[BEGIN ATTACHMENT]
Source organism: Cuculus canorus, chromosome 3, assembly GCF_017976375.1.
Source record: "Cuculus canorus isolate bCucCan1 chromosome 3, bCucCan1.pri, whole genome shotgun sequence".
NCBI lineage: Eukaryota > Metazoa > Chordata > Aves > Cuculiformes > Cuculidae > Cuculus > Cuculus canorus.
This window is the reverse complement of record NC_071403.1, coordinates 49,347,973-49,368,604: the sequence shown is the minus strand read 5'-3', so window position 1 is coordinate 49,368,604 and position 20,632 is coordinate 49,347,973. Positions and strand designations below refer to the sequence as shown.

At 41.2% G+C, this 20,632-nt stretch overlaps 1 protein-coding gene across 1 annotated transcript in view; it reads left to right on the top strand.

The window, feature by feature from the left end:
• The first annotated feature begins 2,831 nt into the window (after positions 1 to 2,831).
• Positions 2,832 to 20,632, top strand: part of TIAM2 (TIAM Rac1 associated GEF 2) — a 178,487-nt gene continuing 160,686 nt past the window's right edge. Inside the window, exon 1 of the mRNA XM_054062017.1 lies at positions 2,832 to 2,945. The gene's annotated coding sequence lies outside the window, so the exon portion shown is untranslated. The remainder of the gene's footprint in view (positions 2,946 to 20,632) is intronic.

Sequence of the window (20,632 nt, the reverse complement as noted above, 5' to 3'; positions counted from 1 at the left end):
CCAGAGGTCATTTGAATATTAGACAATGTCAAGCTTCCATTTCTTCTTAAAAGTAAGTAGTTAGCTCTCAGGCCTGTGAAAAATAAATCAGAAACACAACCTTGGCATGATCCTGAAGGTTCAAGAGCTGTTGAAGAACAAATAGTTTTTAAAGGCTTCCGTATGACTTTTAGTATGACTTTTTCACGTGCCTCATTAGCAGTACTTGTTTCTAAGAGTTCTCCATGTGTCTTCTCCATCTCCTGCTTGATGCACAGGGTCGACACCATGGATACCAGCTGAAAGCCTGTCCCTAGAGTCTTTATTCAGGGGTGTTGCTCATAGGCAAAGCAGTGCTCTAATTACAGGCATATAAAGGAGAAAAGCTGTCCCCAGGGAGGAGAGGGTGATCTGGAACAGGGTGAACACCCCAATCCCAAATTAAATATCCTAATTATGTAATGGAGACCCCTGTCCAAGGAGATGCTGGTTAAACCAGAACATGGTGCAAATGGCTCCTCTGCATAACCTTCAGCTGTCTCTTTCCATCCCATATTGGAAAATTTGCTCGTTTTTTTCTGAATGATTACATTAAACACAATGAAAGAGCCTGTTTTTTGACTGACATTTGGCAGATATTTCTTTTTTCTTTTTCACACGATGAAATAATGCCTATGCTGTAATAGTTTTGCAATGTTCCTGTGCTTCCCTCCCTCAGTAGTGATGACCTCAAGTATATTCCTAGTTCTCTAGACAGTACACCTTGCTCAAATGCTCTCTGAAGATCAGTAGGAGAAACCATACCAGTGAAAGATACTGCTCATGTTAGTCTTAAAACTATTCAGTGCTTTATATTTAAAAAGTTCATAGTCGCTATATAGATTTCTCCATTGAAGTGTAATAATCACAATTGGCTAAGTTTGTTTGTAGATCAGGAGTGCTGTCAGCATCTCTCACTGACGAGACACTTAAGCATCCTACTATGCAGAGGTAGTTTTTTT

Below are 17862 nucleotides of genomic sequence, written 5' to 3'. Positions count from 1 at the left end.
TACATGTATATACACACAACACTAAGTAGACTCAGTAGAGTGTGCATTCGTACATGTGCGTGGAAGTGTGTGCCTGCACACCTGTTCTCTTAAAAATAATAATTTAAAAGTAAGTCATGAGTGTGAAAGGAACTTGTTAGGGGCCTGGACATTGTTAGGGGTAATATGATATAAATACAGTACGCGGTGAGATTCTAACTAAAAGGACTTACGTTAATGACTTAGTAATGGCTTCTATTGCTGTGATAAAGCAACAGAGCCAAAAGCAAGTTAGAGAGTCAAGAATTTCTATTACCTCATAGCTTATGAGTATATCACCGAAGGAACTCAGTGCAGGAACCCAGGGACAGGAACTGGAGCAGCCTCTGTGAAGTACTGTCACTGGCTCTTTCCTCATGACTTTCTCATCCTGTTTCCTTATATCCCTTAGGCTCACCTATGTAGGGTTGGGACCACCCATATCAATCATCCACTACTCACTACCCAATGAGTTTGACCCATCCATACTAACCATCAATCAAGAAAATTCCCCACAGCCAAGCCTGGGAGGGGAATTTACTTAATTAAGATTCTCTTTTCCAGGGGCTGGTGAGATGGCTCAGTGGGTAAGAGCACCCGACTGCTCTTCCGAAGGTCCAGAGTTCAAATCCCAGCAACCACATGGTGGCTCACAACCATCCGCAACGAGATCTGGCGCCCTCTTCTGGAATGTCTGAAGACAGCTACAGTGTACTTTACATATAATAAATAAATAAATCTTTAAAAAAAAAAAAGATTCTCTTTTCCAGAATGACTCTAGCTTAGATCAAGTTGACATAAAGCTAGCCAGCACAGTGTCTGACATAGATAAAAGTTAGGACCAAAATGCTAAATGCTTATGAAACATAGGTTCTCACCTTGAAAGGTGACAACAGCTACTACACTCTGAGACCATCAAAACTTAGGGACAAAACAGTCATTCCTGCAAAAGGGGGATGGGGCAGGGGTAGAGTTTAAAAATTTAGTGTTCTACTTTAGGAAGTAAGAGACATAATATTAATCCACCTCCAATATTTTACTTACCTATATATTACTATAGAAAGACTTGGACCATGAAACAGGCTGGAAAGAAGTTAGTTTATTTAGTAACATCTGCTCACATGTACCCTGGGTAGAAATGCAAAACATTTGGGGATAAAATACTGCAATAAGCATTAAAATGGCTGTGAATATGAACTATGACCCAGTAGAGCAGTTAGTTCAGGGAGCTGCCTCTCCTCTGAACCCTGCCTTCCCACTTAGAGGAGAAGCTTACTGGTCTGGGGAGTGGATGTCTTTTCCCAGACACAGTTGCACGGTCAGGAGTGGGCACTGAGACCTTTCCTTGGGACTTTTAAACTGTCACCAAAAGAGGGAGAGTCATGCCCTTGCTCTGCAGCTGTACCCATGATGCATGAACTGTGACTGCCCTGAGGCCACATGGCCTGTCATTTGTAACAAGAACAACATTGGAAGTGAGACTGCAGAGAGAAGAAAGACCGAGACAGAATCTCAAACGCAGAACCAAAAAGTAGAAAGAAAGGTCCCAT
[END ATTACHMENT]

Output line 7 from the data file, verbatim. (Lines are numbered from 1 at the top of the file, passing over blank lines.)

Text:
• The first annotated feature begins 2,831 nt into the window (after positions 1 to 2,831).